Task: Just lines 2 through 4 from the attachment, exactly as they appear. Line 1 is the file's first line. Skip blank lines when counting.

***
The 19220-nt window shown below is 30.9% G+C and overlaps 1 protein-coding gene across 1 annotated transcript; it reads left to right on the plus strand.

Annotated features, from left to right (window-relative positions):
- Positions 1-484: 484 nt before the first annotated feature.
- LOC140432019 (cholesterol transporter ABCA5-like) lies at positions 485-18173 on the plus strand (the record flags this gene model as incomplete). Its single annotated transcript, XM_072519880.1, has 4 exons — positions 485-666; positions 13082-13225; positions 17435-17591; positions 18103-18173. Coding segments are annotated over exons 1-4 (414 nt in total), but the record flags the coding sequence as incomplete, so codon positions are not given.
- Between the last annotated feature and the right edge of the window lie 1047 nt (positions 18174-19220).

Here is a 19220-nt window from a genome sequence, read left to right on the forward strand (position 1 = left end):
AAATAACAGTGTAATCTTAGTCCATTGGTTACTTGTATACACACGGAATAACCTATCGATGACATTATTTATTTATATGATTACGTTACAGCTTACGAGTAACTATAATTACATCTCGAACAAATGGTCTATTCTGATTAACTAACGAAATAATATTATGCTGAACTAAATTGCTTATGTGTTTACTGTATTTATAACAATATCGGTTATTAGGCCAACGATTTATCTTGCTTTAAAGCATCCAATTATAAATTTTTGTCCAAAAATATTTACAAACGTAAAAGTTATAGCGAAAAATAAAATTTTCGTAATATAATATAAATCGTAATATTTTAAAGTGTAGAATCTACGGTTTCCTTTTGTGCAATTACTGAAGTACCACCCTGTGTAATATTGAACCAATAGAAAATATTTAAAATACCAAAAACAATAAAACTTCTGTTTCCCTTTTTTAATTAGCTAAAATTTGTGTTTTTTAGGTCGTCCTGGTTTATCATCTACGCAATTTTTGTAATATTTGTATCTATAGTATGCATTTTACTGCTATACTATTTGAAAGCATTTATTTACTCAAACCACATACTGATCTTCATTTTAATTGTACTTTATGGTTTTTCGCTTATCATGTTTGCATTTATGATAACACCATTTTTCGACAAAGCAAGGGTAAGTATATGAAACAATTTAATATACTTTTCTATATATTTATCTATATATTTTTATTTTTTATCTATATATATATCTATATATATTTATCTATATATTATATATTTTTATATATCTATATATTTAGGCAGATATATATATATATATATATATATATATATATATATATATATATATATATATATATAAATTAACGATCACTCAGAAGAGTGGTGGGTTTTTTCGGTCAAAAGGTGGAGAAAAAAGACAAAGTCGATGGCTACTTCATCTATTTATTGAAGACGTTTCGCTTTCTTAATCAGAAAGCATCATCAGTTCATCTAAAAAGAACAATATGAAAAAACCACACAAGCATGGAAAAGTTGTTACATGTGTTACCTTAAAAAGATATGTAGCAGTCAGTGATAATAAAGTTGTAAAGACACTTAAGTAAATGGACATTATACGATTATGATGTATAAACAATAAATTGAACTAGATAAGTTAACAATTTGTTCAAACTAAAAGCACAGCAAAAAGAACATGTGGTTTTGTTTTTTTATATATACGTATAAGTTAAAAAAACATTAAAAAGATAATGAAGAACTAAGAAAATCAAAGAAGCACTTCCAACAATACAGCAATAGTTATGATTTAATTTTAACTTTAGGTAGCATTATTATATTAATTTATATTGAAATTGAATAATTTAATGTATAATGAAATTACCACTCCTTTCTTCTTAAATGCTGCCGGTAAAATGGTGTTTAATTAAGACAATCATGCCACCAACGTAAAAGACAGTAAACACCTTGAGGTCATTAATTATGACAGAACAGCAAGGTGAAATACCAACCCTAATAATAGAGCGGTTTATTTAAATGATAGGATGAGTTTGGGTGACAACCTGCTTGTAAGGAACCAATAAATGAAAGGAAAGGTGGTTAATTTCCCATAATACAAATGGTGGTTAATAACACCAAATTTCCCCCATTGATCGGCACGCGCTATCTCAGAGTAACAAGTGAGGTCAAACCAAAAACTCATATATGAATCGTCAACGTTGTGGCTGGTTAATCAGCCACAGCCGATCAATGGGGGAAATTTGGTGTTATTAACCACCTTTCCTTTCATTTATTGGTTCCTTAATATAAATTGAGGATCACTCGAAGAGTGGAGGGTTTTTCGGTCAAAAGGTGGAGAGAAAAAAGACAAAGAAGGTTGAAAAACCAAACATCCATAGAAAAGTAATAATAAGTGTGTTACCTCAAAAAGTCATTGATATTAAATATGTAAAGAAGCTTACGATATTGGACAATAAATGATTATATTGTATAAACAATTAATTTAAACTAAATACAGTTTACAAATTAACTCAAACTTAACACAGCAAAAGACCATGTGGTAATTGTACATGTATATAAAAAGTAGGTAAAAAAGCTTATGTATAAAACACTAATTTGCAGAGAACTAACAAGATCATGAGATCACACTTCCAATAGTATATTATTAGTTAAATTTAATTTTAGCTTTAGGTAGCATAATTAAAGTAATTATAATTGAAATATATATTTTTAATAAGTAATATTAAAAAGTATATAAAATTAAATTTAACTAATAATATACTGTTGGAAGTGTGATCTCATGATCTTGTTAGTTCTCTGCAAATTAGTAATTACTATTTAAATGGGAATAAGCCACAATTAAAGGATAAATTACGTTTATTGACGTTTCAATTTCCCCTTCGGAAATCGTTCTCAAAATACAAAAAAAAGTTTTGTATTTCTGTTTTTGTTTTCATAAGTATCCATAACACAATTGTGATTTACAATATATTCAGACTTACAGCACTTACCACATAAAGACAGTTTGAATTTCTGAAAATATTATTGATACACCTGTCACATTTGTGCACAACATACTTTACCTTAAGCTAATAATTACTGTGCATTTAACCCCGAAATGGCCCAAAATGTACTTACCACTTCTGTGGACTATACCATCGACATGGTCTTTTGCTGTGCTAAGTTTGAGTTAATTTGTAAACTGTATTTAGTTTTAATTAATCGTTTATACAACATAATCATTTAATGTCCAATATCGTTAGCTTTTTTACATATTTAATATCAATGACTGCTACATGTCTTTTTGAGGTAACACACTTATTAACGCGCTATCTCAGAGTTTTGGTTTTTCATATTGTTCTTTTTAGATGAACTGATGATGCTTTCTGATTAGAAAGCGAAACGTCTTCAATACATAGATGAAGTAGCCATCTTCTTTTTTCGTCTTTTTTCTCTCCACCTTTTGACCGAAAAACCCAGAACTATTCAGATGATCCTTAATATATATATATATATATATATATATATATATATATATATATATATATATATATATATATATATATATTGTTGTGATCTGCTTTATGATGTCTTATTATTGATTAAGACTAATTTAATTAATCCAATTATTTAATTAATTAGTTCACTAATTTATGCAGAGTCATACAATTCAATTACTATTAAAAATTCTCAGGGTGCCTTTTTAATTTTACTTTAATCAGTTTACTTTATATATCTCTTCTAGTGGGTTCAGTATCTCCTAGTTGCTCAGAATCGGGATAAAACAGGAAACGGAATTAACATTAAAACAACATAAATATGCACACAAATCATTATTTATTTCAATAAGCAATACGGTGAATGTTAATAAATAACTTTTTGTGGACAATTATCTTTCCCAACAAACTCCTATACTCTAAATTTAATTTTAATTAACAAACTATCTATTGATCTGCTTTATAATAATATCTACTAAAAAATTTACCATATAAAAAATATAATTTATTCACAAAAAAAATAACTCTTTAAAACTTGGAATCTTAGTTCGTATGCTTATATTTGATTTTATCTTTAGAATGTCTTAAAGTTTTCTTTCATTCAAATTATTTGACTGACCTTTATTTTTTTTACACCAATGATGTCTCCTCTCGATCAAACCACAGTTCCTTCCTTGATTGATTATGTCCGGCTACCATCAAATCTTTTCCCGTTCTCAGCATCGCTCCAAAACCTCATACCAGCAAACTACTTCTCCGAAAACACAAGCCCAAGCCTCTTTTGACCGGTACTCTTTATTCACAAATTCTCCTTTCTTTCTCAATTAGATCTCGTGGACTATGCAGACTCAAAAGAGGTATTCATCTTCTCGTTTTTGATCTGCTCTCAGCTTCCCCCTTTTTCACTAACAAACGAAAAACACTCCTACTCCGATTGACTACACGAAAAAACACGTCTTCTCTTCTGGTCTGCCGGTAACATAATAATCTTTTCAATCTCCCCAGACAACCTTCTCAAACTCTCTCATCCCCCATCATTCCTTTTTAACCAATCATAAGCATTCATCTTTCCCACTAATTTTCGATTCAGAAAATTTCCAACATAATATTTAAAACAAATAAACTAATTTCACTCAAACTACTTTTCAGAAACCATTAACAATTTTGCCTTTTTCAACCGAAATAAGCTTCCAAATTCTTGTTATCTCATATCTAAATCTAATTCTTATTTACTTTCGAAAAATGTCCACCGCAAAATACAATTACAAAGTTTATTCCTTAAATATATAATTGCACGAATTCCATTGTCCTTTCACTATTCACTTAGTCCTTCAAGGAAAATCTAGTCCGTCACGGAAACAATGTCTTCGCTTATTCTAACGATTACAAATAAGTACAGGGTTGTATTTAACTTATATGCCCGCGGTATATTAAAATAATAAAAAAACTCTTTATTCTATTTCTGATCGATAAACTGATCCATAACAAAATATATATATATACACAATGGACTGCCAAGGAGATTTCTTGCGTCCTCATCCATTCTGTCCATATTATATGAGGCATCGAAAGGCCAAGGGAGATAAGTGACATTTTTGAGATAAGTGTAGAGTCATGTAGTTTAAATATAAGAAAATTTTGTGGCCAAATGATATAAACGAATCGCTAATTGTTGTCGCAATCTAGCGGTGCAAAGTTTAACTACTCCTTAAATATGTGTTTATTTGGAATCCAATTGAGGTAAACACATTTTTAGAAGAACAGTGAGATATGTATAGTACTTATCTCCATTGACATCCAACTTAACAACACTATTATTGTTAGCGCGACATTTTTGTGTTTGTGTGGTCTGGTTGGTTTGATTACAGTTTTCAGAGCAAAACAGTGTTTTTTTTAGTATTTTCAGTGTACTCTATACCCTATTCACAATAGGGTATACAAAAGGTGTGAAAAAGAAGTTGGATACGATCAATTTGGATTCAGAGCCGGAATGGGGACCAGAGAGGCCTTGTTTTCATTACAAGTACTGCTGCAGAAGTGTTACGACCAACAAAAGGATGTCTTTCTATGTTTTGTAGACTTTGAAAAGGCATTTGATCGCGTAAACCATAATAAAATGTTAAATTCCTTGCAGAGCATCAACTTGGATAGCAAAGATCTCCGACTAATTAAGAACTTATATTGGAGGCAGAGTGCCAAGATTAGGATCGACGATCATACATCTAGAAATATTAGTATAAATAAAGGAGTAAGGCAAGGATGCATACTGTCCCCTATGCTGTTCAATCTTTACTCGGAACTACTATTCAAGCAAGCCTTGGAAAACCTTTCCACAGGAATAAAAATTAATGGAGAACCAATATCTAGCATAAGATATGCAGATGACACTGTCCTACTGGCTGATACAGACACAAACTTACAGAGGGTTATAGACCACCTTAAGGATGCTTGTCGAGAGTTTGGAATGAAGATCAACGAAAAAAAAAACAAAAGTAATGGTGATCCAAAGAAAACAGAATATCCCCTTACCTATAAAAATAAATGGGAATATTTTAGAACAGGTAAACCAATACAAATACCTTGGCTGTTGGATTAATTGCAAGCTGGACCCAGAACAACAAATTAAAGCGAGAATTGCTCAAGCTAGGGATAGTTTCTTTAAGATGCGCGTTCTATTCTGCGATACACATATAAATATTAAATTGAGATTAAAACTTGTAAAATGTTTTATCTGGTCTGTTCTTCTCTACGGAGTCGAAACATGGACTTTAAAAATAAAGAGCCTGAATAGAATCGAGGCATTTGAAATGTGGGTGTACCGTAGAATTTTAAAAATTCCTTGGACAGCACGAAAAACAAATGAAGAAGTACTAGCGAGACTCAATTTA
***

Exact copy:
Annotated features, from left to right (window-relative positions):
- Positions 1-484: 484 nt before the first annotated feature.
- LOC140432019 (cholesterol transporter ABCA5-like) lies at positions 485-18173 on the plus strand (the record flags this gene model as incomplete). Its single annotated transcript, XM_072519880.1, has 4 exons — positions 485-666; positions 13082-13225; positions 17435-17591; positions 18103-18173. Coding segments are annotated over exons 1-4 (414 nt in total), but the record flags the coding sequence as incomplete, so codon positions are not given.